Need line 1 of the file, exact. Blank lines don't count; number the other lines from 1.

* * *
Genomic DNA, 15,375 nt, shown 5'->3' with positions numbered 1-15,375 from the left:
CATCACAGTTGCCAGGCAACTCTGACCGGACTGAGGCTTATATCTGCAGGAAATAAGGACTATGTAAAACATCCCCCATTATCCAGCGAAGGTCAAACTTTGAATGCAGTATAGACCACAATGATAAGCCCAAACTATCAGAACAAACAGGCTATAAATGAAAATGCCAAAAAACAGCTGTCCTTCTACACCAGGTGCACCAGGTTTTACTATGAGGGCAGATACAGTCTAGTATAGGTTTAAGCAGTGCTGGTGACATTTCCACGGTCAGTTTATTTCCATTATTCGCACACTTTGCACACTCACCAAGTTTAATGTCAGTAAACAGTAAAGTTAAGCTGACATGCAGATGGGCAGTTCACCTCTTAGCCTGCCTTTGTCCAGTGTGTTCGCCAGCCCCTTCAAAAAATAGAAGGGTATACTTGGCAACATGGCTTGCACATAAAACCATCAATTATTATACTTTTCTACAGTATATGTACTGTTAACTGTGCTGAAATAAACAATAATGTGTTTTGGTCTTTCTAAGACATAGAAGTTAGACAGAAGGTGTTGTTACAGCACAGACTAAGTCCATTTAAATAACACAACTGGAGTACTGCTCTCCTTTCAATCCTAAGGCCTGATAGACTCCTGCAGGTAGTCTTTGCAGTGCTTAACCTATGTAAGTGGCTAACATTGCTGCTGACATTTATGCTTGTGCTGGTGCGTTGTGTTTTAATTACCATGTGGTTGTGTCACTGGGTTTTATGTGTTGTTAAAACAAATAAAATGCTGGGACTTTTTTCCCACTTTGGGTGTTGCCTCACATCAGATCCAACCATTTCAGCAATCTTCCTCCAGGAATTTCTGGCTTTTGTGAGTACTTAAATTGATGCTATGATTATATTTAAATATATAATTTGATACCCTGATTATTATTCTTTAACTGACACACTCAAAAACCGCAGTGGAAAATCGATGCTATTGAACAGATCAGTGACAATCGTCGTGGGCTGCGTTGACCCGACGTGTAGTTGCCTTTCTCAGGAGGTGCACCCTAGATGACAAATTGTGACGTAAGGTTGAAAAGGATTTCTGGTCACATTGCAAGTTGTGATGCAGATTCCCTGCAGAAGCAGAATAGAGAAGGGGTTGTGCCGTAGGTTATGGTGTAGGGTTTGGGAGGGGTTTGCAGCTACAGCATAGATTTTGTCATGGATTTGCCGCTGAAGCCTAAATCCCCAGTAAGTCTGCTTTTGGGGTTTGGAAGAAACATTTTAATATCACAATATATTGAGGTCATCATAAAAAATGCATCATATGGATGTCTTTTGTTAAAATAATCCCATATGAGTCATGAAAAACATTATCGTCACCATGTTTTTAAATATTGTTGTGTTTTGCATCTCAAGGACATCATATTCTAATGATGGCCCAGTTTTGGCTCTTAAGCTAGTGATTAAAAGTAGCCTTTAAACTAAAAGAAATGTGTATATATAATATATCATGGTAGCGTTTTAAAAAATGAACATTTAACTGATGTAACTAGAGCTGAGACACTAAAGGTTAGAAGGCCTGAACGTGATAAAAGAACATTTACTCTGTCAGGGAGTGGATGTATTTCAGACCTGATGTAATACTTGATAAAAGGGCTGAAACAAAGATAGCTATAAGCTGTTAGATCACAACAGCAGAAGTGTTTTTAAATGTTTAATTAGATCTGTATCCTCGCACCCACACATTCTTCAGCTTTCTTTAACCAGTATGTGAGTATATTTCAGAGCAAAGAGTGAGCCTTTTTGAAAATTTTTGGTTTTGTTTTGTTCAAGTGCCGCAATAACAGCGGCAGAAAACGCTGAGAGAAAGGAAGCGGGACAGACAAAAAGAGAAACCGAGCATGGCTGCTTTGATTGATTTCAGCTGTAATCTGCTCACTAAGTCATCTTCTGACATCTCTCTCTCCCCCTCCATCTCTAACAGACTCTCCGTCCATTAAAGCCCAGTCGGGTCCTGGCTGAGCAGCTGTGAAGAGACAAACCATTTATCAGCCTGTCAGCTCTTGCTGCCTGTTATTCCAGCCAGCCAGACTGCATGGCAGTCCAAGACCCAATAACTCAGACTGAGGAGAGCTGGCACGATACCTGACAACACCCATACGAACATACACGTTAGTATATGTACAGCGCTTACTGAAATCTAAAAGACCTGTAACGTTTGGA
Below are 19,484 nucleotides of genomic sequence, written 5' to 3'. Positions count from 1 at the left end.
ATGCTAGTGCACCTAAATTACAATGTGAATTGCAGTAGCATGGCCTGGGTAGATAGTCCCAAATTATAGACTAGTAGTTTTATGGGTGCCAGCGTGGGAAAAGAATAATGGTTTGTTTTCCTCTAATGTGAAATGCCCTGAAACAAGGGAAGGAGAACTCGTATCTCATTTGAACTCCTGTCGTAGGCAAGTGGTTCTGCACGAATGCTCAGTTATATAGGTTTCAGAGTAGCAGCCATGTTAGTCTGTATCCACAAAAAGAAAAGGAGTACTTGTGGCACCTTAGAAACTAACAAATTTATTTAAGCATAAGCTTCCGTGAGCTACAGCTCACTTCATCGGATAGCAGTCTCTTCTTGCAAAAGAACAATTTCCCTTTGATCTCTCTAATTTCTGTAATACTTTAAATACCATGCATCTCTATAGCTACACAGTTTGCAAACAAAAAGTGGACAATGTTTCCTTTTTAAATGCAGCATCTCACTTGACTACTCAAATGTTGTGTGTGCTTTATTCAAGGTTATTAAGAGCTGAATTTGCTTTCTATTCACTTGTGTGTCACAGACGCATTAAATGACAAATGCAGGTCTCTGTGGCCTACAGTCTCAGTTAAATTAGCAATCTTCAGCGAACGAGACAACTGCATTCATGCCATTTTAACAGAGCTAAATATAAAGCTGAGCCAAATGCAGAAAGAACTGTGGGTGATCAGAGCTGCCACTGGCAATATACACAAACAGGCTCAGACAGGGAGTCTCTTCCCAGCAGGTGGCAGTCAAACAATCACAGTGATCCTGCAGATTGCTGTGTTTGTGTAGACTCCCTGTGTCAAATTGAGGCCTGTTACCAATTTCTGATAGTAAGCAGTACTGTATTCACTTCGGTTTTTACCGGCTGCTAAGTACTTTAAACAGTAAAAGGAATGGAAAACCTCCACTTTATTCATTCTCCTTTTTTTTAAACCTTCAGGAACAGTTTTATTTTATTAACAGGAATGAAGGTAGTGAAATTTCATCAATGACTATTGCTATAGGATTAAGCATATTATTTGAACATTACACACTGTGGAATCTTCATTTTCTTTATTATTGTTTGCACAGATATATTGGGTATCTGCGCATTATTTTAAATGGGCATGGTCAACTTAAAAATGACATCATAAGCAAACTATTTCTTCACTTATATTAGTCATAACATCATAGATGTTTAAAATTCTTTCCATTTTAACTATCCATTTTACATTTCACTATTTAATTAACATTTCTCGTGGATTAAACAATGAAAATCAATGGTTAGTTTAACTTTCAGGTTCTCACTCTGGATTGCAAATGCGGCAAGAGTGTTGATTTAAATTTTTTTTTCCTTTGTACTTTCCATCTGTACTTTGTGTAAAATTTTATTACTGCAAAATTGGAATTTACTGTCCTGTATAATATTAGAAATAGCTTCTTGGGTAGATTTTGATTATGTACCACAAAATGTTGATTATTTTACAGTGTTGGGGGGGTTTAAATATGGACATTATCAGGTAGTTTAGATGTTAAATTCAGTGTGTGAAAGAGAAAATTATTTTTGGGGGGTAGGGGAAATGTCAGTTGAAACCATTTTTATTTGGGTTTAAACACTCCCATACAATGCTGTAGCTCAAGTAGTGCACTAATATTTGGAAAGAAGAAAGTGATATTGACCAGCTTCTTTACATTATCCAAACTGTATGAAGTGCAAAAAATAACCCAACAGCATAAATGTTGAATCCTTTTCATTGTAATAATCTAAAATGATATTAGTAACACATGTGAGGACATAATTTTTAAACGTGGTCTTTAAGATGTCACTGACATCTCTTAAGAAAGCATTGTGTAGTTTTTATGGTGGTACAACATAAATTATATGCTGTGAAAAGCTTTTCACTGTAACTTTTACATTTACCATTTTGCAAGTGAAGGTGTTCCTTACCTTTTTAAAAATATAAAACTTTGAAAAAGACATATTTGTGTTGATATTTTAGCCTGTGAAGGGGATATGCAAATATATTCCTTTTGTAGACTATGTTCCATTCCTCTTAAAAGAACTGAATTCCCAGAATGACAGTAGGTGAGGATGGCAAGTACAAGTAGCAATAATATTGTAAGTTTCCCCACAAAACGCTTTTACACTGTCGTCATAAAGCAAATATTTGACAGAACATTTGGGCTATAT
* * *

Genomic DNA, 15,375 nt, shown 5'->3' with positions numbered 1-15,375 from the left: